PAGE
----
While hydropower development has potential benefits, it also brings about enormous costs.

Hydropower dams fundamentally alter the river ecosystem, often with negative impacts to livelihoods and biodiversity. Failure to adequately account for, and address the impacts and uncertainties associated with hydropower projects on the lower Mekong River, particularly concerning fisheries and sediment flows, could have severe consequences for the livelihoods of millions of people living in the Mekong River basin.

This is the challenge that WWF is taking on.

Eleven Memoranda of Understanding have been signed for the construction of hydropower dams on the lower mainstem of the Mekong River. The decision to construct just one of these dams carries with it permanent consequences for the Mekong’s biodiversity, fisheries and people.

WWF supports a 10-year moratorium on lower Mekong mainstream dams

WWF is urging the governments of the Mekong countries to agree to a 10-year deferral on making a decision for hydropower projects on the Mekong mainstem. This will allow for a comprehensive cost-benefit analysis of their construction and operation.

WWF is also advocating for Mekong countries to establish an environmental master plan for the Mekong River, to help ensure sound and effective decision-making and use of the Mekong’s water and related resources for development, while protecting the environment.

Such a master plan will require a solid baseline. Without it, it is difficult to plan for future changes to an ecosystem. A baseline is not a list of sub-elements of the ecosystem, it is a demonstration of the understanding of how they operate together as “functional units”; and this includes what are the roles of flows (water, sediment and nutrient) and connectivity.

Preserving the integrity of the Mekong River, at all costs

WWF is the only environmental organisation working across the entire Mekong River basin – from its headwaters in China to the Mekong Delta in Vietnam. We’re involved with several projects to make the river and the wider region more resilient:

Addressing hydropower development

In collaboration with the Mekong River Commission, governments agencies of the Greater Mekong region, the hydropower industry, and local people, WWF is helping to improve the planning, design and operation of dams. We’re advising on the design and operation of hydropower dams in order to provide the best development opportunities at the least cost to the local environment, people and economies.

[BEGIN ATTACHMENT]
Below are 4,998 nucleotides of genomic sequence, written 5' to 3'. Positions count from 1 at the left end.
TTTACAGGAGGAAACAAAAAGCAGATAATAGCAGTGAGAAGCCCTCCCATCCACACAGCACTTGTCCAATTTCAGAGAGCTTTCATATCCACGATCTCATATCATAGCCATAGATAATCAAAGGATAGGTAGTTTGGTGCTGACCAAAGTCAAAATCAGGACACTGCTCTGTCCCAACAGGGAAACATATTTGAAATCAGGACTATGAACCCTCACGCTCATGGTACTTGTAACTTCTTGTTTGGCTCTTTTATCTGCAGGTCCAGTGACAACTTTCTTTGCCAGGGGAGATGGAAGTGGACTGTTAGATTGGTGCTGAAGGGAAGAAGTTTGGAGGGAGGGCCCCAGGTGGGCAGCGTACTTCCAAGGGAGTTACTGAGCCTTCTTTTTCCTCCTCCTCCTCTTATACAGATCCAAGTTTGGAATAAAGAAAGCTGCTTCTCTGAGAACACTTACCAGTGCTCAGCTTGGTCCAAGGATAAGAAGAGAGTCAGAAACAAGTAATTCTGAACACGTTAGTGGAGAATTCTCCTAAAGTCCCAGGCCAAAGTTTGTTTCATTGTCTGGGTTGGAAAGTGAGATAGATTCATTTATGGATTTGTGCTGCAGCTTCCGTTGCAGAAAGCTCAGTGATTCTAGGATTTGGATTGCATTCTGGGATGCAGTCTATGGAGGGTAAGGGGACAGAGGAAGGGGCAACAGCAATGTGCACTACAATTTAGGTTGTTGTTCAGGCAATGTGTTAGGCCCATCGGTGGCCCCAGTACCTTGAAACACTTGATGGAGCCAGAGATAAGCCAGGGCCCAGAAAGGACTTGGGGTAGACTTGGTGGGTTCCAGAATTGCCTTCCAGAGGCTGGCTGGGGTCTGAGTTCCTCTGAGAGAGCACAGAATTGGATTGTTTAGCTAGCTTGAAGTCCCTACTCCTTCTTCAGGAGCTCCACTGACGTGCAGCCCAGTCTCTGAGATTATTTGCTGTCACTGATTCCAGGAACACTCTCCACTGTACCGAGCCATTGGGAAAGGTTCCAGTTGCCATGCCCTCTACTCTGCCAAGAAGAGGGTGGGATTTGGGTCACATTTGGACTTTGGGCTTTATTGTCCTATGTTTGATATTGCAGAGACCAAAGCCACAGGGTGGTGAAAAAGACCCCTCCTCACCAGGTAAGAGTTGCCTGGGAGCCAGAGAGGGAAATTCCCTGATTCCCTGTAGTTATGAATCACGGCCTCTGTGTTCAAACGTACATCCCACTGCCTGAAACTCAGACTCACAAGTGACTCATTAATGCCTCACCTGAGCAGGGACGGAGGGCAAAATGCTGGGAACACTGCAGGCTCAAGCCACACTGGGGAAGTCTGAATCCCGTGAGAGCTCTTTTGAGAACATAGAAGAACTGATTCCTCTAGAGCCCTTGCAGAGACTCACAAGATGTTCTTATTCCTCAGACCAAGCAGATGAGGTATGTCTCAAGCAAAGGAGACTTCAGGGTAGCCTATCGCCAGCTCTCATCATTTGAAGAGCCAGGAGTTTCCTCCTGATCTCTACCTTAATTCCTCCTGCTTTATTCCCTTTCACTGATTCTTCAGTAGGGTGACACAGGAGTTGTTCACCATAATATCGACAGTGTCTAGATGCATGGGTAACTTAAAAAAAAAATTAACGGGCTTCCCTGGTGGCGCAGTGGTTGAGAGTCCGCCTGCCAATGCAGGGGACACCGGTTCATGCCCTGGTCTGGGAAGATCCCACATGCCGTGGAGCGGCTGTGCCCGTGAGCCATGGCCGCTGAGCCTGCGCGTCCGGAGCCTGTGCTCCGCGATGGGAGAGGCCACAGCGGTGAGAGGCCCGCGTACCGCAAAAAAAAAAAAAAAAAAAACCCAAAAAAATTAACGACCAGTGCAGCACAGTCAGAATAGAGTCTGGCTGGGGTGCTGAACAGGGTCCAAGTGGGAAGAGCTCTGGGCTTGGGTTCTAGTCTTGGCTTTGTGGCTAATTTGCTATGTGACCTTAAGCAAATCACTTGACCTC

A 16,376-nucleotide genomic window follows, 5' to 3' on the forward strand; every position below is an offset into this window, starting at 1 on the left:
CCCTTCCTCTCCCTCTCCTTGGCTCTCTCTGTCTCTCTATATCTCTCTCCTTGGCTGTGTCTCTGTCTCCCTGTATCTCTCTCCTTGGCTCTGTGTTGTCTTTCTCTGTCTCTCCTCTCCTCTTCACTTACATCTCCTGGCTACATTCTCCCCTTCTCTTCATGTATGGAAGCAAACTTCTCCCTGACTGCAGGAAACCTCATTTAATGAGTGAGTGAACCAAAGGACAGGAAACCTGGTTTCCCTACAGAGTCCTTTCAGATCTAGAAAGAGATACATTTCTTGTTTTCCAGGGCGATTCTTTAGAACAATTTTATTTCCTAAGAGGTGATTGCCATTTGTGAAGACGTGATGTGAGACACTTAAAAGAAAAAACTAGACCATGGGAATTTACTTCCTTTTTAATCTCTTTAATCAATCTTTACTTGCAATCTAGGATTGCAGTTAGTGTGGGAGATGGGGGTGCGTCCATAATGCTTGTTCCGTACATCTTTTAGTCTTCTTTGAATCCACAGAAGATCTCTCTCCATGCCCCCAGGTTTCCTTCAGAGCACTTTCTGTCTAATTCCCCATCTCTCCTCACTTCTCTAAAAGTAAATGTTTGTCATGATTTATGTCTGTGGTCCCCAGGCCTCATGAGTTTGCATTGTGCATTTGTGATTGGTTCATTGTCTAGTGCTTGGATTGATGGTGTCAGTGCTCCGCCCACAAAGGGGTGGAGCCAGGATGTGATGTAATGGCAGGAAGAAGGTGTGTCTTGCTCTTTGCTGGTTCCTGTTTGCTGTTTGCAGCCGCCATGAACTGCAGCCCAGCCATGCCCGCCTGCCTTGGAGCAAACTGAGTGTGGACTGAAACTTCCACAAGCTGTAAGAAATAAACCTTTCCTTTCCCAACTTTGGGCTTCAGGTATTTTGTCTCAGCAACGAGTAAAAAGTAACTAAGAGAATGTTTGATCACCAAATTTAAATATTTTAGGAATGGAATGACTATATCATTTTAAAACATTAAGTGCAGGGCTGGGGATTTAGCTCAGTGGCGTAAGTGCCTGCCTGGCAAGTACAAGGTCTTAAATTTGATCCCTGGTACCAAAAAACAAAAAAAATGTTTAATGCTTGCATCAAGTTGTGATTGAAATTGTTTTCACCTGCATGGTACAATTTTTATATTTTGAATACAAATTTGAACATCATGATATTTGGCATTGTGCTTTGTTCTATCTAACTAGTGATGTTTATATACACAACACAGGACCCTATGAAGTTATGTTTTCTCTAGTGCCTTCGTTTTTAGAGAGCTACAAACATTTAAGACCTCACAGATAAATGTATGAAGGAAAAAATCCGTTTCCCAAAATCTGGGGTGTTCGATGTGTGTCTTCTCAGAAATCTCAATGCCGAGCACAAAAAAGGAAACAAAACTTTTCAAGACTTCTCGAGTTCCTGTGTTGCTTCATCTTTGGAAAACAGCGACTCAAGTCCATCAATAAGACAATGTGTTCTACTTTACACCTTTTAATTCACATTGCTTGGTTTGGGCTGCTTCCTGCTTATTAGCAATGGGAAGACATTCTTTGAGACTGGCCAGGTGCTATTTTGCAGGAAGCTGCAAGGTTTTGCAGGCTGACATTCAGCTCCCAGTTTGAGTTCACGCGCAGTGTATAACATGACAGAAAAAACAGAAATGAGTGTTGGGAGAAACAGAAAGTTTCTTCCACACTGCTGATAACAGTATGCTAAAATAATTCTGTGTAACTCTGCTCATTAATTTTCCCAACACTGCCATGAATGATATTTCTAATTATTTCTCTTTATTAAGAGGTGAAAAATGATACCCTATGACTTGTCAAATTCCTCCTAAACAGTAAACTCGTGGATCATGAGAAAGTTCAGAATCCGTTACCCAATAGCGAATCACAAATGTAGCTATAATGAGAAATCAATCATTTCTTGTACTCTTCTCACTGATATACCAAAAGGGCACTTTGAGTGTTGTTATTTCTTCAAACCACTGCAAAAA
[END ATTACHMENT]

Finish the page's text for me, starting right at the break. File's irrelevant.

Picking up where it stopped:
To make sure that hydropower development does not harm the Mekong River and the wildlife and people dependent on it, WWF is focusing on:
  1. Sound science: Carrying out comprehensive, science-based studies on the impacts of mainstem hydropower projects on the Mekong River, in collaboration with partners and experts. The results of this analysis are used to inform and influence political decision-making on such projects.
  2. Smart financing: Engaging financial institutions to ensure they understand the investment and reputational risks associated with unsustainable dam developments, and that they preferentially invest in sustainable projects.
  3. Alternatives: Promoting alternatives to mainstem hydropower dams with sustainable hydropower on selected Mekong River tributaries.
  4. Standards: Promoting development standards to ensure more sustainable planning, design and operation of hydropower projects, including the Hydropower Sustainability Assessment Protocol, Rapid Basin-wide Hydropower Sustainable Development Tool (or RSAT), and the International Hydropower Association protocol.

Climate resilience

The Mekong Delta coast line is eroding fast, in contract to the seaward expansion of the delta over the past 6,000 years. This is a result of both reduction in sediment carried along by the Mekong River, and increase in storms and waves from climate change.

WWF is providing both scientific assessments and policy solutions to address this difficult challenge.

Community fisheries

As part of our Community Fisheries Programme, local fishing communities are working with WWF to develop and implement management plans to protect the health of rivers and the species that live in them, while still making a living from the ecosystem.

These plans often allow fishermen to make more money, while providing long-term food security for communities all over the basin.